Unlocking silos
Most APAC banks still look at internal data, external data, and intent signals in silos. When data is looked at together holistically, banks can gain insights into a consumer’s full purchase journey and long-term relationship with the bank—from opening a checking or savings account to getting a credit card or housing loan to even planning for retirement.

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For example, let’s say a bank’s media agency is given a budget and sets a bidding strategy on a media buying platform. The agency is also tasked with a getting a target number of clicks on an ad (250,000). The marketing/digital sales team then captures the number of users who have successfully converted from the initial click (10,000) and successfully completed a credit card application form (6,000). Of the 6,000 applications, the product/business team approves only 2,000 applications and knows the average LTV of a credit card applicant is $500, resulting in $1,000,000 in net revenue. After deducting the bank’s initial campaign investment of $200,000 to acquire new credit card customers, the campaign yielded $800,000 in profits, signifying a 4X return on ad spend (ROAS). However, if the bank unified its data sources, it would see that personal loans actually generated a higher ROAS (a return of 7X), and it should therefore increase its ad spend budget around its most profitable product.

Determining LTV
Instead of focusing on one-time sales or cost-per metrics, APAC banks need to determine who their most valuable consumers are and create the best, most holistic experiences for them. When different products that are tailored for different valued conversions are no longer treated the same, banks will see increased ROAS.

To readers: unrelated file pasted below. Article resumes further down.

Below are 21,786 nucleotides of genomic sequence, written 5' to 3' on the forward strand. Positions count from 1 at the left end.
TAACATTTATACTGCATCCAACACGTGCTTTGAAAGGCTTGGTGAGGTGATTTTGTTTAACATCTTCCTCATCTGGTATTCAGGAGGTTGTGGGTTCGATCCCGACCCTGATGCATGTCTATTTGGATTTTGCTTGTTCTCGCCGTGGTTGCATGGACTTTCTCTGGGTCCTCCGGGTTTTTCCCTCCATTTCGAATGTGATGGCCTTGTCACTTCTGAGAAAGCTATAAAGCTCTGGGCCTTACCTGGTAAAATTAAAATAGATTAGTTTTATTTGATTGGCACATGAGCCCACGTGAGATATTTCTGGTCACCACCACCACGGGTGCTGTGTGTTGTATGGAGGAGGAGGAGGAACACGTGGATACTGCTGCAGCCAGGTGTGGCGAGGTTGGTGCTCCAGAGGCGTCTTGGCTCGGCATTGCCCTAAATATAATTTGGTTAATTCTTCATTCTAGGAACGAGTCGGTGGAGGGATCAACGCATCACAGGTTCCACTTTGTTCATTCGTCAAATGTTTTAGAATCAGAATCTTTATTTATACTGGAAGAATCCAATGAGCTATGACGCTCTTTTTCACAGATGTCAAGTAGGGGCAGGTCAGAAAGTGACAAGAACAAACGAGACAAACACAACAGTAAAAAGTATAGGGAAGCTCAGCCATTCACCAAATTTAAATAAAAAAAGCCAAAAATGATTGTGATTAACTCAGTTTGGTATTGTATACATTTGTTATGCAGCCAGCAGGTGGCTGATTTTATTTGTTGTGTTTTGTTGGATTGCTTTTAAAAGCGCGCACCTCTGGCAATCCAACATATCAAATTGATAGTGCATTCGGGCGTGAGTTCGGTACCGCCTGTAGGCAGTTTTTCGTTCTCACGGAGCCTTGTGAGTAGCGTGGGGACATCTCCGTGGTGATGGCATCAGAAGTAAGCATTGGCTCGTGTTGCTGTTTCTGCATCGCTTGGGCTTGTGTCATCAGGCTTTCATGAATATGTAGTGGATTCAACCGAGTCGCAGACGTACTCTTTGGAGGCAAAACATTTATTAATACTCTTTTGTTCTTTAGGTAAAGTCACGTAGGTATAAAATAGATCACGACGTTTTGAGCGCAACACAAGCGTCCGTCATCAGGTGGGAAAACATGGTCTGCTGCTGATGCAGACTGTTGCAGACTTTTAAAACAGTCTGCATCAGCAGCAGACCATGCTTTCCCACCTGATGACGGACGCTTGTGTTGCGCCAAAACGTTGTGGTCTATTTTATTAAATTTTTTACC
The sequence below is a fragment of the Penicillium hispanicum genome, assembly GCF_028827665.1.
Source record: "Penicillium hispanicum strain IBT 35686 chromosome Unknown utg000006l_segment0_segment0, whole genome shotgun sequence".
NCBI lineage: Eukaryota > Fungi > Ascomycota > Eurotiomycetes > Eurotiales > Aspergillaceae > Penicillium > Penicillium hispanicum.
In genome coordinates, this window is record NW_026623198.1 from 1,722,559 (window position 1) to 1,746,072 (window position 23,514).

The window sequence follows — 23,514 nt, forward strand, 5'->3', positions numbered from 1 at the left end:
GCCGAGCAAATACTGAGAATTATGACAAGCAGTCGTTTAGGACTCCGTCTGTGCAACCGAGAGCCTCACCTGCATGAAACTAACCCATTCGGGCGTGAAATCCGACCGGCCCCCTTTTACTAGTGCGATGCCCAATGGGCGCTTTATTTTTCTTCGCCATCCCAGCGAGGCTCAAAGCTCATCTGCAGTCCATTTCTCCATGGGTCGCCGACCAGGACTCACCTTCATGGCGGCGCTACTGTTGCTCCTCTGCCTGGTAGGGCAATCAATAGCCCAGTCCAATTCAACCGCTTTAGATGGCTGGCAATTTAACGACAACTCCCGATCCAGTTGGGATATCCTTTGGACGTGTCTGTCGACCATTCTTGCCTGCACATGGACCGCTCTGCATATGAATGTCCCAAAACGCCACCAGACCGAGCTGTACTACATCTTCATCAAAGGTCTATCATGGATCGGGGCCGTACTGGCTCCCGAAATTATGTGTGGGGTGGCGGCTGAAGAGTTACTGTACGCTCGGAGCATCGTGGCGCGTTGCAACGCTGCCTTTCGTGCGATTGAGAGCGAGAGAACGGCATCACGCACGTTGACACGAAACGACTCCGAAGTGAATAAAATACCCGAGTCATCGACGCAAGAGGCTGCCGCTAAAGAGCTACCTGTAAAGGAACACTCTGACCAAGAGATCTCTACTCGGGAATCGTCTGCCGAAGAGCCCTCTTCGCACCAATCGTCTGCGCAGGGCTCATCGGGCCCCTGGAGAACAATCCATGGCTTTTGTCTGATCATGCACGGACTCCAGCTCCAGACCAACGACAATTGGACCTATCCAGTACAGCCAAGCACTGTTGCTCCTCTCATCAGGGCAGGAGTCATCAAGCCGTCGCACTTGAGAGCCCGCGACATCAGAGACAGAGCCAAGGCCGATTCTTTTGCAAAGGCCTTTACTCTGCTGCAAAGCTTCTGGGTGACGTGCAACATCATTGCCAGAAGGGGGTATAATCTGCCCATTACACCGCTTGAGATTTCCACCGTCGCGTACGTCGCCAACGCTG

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For example, while it may be more expensive to acquire a platinum card user, the chart above shows that the LTV of a platinum cardholder is ~4.5X higher than that of basic credit card user. What’s more, the bank can cross-sell life insurance, retirement plans, and wealth management services (measured by multiplier “uplifts” to in-store traffic, call center conversions, or brand value when their data is upsold to various other acquisition channels) to platinum users, making them a better investment.

Measuring attribution
While key products like credit cards, travel insurance, and personal loans are mostly fulfilled online, lower frequency and higher barrier to entry products like mortgages, insurance, and wealth management often involve multiple touchpoints as consumers research and fill out applications online and are qualified by call center agents or relationship managers before finally getting in-branch approval. To better move potential customers down the purchase funnel, banks need to use technology that can help them measure the full impact of all stages of the purchase journey.

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For example, research, application, and in-principle approval for low-touch products like credit cards and personal loans can all be completed online in Singapore, Australia, and Japan. But for other markets in Southeast Asia, users that are served ads online still have to visit a bank’s physical location to complete an application. In this case, a branch manager may take credit for the conversion without giving proper attribution to the digital interaction in the upper funnel.

Buying smarter
The wealth of APAC banks’ CRM and third-party audience data is purchased from major credit card companies and other research providers and isolated from their digital marketing teams. However, Google Ads2 and Google Marketing Platform3 allow marketers to look at audience data and analytics holistically and consolidate media buys on a single platform. Tools like Measurement Protocol allow banks to send data to analytics from any internet-connected kiosk or ATM, while store sales conversions can help banks match offline transactions with ad clicks.

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How APAC banks can take action

Are you properly using data and machine learning to track and measure sales, margins, and investments across channels and platforms? Download the deck below to kick off a conversation with your marketing team, partner agency, business intelligence analyst, or product team.

 

Omni-Channel Banking: Improving the Customer Experience in the Lion City